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Friday 2 December 2016

Irish art back in demand abroad as Sotheby's sale raises €2.5m

John Lavery's Japanese Switzerland
John Lavery's Japanese Switzerland
Surprise lot When Hope and History Rhyme, by Rowan Gillespie

Irish art made a dramatic return to Sotheby's yesterday, with €2.5m of 20th Century works by Irish painters and sculptors sold by the London auction house.

Sotheby's relaunched the Irish Art Sale on the 20th anniversary of its first such auction in Britain.

The top-selling item, John Lavery's oil painting Japanese Switzerland, sold for £509,000 (€692,599) to a private collector. It was most recently on loan to the Hugh Lane Gallery in Dublin.

Three paintings by Jack Butler Yeats were among the most expensive in the 71-lot sale, the dearest being The Talkers, which went for £209,000 (€284,387).

Dubliner Rowan Gillespie's bronze sculpture, When Hope and History Rhyme, set an auction record when it went for £161,000 (€219,074). It had a top estimate of £30,000 (€40,810).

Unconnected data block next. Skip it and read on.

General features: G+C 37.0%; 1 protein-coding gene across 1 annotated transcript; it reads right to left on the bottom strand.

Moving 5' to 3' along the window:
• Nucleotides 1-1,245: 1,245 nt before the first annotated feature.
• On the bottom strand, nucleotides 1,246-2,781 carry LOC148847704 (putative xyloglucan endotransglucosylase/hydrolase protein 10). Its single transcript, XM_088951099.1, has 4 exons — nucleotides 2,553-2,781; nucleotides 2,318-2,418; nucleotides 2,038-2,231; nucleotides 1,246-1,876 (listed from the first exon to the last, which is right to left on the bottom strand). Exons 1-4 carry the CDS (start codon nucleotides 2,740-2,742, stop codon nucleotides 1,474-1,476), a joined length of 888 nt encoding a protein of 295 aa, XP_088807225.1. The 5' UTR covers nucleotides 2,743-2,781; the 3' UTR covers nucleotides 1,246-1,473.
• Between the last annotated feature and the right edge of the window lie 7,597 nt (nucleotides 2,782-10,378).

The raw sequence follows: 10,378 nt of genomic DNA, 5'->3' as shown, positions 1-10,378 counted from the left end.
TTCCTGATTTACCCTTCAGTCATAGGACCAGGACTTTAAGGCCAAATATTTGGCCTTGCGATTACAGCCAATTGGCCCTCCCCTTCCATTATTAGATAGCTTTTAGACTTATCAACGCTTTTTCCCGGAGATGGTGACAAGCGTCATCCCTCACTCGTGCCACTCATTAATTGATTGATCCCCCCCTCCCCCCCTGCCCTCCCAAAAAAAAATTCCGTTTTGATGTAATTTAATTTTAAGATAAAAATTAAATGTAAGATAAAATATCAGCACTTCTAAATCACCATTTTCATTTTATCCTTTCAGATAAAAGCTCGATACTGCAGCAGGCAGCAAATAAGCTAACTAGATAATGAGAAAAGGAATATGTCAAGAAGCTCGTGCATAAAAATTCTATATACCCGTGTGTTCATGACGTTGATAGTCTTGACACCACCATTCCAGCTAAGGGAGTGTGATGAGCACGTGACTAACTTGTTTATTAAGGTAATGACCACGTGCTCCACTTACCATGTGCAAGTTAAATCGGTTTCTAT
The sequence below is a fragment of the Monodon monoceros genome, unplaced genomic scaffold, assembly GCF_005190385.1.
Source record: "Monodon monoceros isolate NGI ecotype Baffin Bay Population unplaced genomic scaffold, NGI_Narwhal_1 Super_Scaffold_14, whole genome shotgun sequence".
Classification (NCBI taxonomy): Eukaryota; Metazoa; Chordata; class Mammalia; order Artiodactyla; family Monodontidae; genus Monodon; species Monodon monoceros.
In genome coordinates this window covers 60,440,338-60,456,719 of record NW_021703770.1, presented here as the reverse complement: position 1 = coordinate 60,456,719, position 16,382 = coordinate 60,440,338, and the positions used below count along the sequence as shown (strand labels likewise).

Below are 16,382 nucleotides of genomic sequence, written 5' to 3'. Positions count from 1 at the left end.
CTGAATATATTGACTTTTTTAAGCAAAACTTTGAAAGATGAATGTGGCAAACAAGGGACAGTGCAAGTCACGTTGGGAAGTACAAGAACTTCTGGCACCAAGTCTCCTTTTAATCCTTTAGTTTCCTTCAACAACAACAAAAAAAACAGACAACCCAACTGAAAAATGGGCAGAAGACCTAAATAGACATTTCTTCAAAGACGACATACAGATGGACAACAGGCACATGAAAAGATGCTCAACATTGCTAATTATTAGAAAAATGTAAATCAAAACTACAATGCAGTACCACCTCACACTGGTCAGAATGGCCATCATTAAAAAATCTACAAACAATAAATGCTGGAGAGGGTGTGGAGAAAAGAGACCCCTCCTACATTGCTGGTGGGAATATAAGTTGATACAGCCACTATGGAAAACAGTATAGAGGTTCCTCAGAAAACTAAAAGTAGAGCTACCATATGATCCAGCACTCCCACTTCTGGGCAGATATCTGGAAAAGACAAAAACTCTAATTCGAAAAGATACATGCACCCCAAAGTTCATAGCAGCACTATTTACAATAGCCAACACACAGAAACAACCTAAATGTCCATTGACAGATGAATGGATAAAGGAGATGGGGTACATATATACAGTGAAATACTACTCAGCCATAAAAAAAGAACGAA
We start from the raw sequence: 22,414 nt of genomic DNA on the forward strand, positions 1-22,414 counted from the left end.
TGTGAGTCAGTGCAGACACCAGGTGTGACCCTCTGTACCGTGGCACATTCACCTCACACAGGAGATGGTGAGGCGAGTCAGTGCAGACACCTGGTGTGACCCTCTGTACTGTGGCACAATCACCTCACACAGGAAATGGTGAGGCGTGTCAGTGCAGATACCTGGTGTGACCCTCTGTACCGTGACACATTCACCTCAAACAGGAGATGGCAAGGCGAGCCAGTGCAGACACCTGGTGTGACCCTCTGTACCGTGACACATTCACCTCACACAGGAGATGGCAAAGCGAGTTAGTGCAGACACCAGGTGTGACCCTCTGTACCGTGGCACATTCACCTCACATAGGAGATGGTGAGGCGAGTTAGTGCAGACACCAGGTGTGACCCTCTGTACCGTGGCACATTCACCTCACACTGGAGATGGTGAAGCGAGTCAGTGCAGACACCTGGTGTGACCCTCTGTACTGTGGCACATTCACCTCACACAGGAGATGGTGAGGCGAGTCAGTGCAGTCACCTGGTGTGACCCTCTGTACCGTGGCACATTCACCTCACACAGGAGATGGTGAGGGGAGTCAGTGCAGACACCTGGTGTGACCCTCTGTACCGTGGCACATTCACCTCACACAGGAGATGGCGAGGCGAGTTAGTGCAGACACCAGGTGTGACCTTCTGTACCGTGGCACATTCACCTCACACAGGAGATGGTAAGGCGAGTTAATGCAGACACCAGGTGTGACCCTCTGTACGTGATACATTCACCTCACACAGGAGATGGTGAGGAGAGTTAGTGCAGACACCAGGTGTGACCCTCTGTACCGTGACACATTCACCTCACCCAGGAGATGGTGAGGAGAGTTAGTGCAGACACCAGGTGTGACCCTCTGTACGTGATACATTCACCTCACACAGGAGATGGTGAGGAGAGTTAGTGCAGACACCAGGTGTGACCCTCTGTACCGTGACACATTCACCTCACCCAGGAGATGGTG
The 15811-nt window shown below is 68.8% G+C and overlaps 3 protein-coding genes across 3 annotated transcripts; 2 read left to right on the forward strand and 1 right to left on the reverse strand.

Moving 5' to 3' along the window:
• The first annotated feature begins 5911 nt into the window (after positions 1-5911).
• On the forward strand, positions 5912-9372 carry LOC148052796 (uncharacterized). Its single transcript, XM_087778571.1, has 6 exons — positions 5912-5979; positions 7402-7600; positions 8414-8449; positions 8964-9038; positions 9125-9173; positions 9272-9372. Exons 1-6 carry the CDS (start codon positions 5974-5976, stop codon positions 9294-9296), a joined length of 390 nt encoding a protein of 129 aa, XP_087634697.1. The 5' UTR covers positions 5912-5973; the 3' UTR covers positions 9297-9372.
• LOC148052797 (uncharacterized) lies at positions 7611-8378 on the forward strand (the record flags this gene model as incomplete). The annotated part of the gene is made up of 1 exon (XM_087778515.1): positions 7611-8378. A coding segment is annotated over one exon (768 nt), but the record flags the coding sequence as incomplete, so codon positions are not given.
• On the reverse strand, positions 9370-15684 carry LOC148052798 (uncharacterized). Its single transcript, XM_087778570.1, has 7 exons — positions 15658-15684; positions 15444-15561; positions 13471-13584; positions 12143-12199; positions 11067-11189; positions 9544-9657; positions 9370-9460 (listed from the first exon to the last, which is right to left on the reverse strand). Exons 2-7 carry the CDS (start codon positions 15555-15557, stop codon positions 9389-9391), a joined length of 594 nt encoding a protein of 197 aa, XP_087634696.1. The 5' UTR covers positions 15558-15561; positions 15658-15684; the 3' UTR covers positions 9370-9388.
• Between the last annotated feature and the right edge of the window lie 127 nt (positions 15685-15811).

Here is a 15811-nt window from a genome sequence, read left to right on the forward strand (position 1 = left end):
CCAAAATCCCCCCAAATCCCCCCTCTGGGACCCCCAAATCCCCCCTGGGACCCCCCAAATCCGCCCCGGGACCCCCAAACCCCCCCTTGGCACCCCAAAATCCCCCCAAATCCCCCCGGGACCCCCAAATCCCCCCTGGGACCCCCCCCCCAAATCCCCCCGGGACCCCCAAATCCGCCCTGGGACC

Executed in 2015, it is the artist's personal tribute to the late Seamus Heaney and was inspired by the poet's words which are inscribed on its plinth.

"We had a fantastic response to our exhibitions in Dublin and London, and today we saw strong results for both established and emerging names," said Sotheby's head of Irish art Grant Ford.

"The top lot, Lavery's beautiful Japanese Switzerland, made over £500,000 - an extraordinary price, more than three times what it made in 1996.

"The Rowan Gillespie sculpture sparked a bidding war. The appeal of these artists is truly global.

"We saw bidders not only from the UK and Ireland, but also the US and farther afield, with several works purchased by buyers who were new to Sotheby's.

"The results are very encouraging for the Irish art market, and we are now looking forward to our next major Irish sale in 2016."

A public exhibition of the lot was held in the Royal Irish Academy in Dublin before viewing in London.

Sotheby's was the first major international auction house to hold dedicated sales of Irish art.

Following the economic downturn, it decided to incorporate it in an auction of British and Irish art.

Sotheby's said demand from collectors of Irish art outside Ireland had increased in recent times.

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